So about a year ago I did a video for Medscape as The Man With Low Testosterone (they’re training videos for doctors to learn how to handle various situations with patients). Today I did another one, as Herman, a man with horrible headaches (caused, I believe by intracranial bleeding, though Herman doesn’t know that) who doesn’t want to go to the E/R. We did this by Zoom so I spent a lot of time yesterday finding a spot in the house where I could film myself against a white wall. Eventually I settled on putting a step ladder in the downstairs bathroom doorway and putting my computer on top of it.

The taping went quite quickly (they were very pleased) and their direction was good; the biggest problem was that I woke up this morning with a slight headache and couldn’t get the idea I had intracranial bleeding out of my mind. That aside I feel as pleased as — well, a young comic book intern!Going over the script before the filming took up more time than expected but the pay is good, so I’m not complaining. Besides that, let’s see …

I got some more Leaf articles done. Last time I was working on them it was early in the pandemic and I found it a real slog. Apparently I’ve adjusted because this batch went down smooth.

I worked on rethinking both The Impossible Takes a Little Longer and Oh The Places You’ll Go! rather than just rewriting and pantsing yet another draft. Don’t get me wrong, the only way I can do early drafts is by winging it, but these have reached the point I need a thorough plot first. Both went well, though not as far along as I wanted.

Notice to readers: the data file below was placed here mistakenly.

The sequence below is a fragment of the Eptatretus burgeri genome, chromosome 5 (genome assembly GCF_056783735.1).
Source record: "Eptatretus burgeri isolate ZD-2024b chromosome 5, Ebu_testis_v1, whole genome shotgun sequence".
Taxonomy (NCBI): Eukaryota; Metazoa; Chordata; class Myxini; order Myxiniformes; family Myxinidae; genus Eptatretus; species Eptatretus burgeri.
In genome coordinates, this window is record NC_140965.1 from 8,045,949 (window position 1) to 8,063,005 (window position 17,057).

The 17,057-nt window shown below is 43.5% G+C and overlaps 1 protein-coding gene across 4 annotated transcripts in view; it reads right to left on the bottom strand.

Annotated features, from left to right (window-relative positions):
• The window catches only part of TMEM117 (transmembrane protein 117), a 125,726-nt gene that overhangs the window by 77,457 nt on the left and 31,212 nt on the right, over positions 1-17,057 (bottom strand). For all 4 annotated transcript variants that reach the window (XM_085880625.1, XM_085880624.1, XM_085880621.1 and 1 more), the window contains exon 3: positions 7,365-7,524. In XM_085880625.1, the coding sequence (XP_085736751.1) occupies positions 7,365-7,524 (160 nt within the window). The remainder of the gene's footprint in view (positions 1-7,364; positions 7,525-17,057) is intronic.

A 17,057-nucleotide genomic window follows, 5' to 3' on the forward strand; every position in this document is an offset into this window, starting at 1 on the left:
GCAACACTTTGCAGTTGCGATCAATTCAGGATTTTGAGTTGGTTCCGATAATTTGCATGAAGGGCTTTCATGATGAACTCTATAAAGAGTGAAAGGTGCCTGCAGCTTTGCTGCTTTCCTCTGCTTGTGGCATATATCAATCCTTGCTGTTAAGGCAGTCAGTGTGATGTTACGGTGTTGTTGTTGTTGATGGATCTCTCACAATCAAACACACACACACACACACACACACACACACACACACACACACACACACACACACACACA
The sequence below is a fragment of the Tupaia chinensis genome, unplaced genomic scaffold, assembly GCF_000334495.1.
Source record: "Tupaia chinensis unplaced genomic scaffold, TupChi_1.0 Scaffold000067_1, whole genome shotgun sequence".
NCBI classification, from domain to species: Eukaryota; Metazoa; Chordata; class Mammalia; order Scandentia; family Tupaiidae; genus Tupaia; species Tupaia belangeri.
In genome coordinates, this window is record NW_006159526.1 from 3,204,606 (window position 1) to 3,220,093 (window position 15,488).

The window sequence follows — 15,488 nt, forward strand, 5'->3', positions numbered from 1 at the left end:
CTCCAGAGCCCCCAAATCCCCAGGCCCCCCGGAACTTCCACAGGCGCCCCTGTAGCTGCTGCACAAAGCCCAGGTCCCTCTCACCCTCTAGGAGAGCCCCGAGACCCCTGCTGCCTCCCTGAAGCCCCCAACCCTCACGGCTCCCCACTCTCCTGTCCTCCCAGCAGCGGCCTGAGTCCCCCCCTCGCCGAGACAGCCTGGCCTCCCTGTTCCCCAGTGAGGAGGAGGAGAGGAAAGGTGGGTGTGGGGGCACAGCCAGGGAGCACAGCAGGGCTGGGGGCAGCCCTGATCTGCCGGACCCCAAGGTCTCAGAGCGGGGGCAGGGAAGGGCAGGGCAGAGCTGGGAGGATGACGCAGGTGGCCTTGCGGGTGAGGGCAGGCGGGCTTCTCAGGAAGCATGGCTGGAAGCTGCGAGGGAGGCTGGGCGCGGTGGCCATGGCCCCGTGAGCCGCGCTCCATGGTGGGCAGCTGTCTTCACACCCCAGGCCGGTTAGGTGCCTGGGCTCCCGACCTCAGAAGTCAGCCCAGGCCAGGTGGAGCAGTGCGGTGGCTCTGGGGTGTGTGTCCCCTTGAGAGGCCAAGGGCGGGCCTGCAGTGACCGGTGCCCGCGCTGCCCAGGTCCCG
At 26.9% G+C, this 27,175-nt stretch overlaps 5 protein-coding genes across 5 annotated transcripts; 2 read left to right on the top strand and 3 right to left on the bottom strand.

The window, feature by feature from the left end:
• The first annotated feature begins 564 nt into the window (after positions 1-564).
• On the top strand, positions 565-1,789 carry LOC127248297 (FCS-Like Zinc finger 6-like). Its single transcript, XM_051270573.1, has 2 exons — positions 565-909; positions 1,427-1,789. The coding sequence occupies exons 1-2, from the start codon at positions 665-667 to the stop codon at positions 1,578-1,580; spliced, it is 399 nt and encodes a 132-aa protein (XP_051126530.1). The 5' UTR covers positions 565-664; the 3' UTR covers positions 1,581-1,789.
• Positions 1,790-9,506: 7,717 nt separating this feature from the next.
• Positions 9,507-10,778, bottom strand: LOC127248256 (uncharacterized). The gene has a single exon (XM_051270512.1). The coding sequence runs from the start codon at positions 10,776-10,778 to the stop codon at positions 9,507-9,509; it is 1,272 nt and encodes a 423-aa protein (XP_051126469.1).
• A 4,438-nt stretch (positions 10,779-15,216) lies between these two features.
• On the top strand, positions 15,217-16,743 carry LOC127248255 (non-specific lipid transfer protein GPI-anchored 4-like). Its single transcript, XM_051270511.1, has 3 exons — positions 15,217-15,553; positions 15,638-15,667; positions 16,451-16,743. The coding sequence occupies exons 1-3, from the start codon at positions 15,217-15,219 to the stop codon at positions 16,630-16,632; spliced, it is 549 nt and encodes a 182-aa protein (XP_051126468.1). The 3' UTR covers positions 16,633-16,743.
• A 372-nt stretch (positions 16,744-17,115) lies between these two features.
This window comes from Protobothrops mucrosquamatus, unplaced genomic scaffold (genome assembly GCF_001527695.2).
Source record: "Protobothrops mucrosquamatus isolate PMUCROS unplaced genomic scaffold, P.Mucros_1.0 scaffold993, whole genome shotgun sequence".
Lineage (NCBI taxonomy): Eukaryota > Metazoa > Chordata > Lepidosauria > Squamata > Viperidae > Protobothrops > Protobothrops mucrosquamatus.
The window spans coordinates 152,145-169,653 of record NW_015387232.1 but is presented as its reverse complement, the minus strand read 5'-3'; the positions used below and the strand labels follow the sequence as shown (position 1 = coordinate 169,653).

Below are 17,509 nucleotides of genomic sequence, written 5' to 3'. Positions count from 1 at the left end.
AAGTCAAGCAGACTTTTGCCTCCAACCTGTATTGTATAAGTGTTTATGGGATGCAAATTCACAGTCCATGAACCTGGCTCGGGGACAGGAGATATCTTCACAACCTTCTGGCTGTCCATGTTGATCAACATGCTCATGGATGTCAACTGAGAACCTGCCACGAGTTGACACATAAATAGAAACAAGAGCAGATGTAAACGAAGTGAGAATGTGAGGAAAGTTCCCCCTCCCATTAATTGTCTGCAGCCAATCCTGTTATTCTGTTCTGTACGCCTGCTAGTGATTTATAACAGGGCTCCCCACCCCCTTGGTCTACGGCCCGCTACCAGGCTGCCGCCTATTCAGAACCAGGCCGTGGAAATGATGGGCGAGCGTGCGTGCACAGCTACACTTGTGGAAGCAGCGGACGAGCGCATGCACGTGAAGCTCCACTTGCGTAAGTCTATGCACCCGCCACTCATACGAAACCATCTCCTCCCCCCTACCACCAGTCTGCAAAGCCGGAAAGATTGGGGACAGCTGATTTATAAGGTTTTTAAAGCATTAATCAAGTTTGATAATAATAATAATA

I continued editing my hard copy of Questionable Minds and I finished the latest draft of Undead Sexist Cliches. Next week I start correcting in hard copy. Reading marketing material I learned I should have started on marketing about three months ago — but if I’d done that in advance I’d have finished the pre-book marketing and wouldn’t have the work ready. So hopefully this’ll work out.

And I posted on Atomic Junkshop about the Justice League’s first story and their use of snail mail as a way to find cases to work on.

I sent out two stories, one of which came back almost immediately. It will, of course, go out again, but it would be nice to get a sale from something besides Leaf. Leaf pays better than most fiction markets I submit to, and I’m pleased with the quality of my work, but getting fiction published is a lot more personal.

I’ll close with a shot of Wisp sleeping on the carpet from the previous week. I had to work so when I got up I hoped she’d join me on the couch but this is good too. If we do bring her inside on a regular basis we won’t be able to pet her all the time so having her relax on her own is good.#SFWApro. Photo is mine; covers are by Dick Giordano (top) and Murphy Anderson and all rights remain with current holder.

Leave a comment

Filed under Impossible Takes a Little Longer, Nonfiction, Personal, Short Stories, Time management and goals, Undead Sexist Cliches: The Book